Genomic assessment of quarantine measures to prevent SARS-CoV-2 importation and transmission

Dinesh Aggarwal*, Andrew J. Page, Ulf Schaefer, George M. Savva, Richard Myers, Erik Volz, Nicholas Ellaby, Steven Platt, Natalie Groves, Eileen Gallagher, Niamh M. Tumelty, Thanh Le Viet, Gareth J. Hughes, Cong Chen, Charlie Turner, Sophie Logan, Abbie Harrison, The COVID-19 Genomics UK (COG-UK) Consortium, Sharon J. Peacock, Meera ChandEwan M. Harrison*, Darren L. Smith, Matthew Bashton, Gregory R. Young, Andrew Nelson, Clare M. McCann, Wen C. Yew

*Corresponding author for this work

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Mitigation of SARS-CoV-2 transmission from international travel is a priority. We evaluated the effectiveness of travellers being required to quarantine for 14-days on return to England in Summer 2020. We identified 4,207 travel-related SARS-CoV-2 cases and their contacts, and identified 827 associated SARS-CoV-2 genomes. Overall, quarantine was associated with a lower rate of contacts, and the impact of quarantine was greatest in the 16–20 age-group. 186 SARS-CoV-2 genomes were sufficiently unique to identify travel-related clusters. Fewer genomically-linked cases were observed for index cases who returned from countries with quarantine requirement compared to countries with no quarantine requirement. This difference was explained by fewer importation events per identified genome for these cases, as opposed to fewer onward contacts per case. Overall, our study demonstrates that a 14-day quarantine period reduces, but does not completely eliminate, the onward transmission of imported cases, mainly by dissuading travel to countries with a quarantine requirement.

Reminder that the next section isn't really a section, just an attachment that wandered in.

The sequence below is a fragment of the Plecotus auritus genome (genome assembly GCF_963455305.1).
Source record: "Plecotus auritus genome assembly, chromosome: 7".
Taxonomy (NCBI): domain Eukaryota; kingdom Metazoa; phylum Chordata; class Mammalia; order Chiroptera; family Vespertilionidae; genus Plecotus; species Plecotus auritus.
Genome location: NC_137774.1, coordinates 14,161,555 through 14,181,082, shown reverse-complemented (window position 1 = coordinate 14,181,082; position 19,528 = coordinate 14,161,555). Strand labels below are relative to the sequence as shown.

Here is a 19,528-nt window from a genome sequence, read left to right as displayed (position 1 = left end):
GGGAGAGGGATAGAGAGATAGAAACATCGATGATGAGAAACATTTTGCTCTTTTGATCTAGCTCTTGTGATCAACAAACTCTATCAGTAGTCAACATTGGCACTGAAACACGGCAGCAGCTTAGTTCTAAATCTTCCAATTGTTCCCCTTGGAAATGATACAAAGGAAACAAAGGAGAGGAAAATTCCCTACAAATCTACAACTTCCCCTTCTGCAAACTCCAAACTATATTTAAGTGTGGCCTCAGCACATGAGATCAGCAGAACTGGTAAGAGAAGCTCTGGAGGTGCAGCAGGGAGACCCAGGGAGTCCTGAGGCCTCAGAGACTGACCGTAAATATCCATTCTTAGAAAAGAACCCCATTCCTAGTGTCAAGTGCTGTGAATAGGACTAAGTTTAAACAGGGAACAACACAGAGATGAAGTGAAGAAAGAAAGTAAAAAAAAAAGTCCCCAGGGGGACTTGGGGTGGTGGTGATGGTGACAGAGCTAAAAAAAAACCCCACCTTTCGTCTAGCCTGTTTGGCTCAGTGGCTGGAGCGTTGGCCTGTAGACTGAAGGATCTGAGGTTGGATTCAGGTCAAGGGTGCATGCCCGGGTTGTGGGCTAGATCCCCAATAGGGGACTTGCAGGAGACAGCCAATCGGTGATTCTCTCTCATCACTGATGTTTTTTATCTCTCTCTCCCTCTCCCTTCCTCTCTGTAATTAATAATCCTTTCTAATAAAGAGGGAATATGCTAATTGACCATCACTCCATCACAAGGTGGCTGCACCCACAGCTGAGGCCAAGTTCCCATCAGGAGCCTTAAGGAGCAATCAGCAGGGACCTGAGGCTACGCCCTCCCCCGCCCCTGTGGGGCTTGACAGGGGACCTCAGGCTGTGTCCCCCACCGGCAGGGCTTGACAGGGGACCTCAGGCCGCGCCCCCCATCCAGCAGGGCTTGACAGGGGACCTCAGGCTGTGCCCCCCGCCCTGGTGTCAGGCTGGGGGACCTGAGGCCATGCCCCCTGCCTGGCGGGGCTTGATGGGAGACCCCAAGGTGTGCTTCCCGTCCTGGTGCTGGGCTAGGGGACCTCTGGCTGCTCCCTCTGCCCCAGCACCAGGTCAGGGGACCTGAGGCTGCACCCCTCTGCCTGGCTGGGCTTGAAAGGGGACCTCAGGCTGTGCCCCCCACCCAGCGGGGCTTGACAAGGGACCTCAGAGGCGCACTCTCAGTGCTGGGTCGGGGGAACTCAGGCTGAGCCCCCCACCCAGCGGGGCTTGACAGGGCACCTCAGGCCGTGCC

Original languageEnglish
Article number1012
Pages (from-to)1-13
Number of pages13
JournalNature Communications
Issue number1
Early online date23 Feb 2022
Publication statusPublished - Dec 2022


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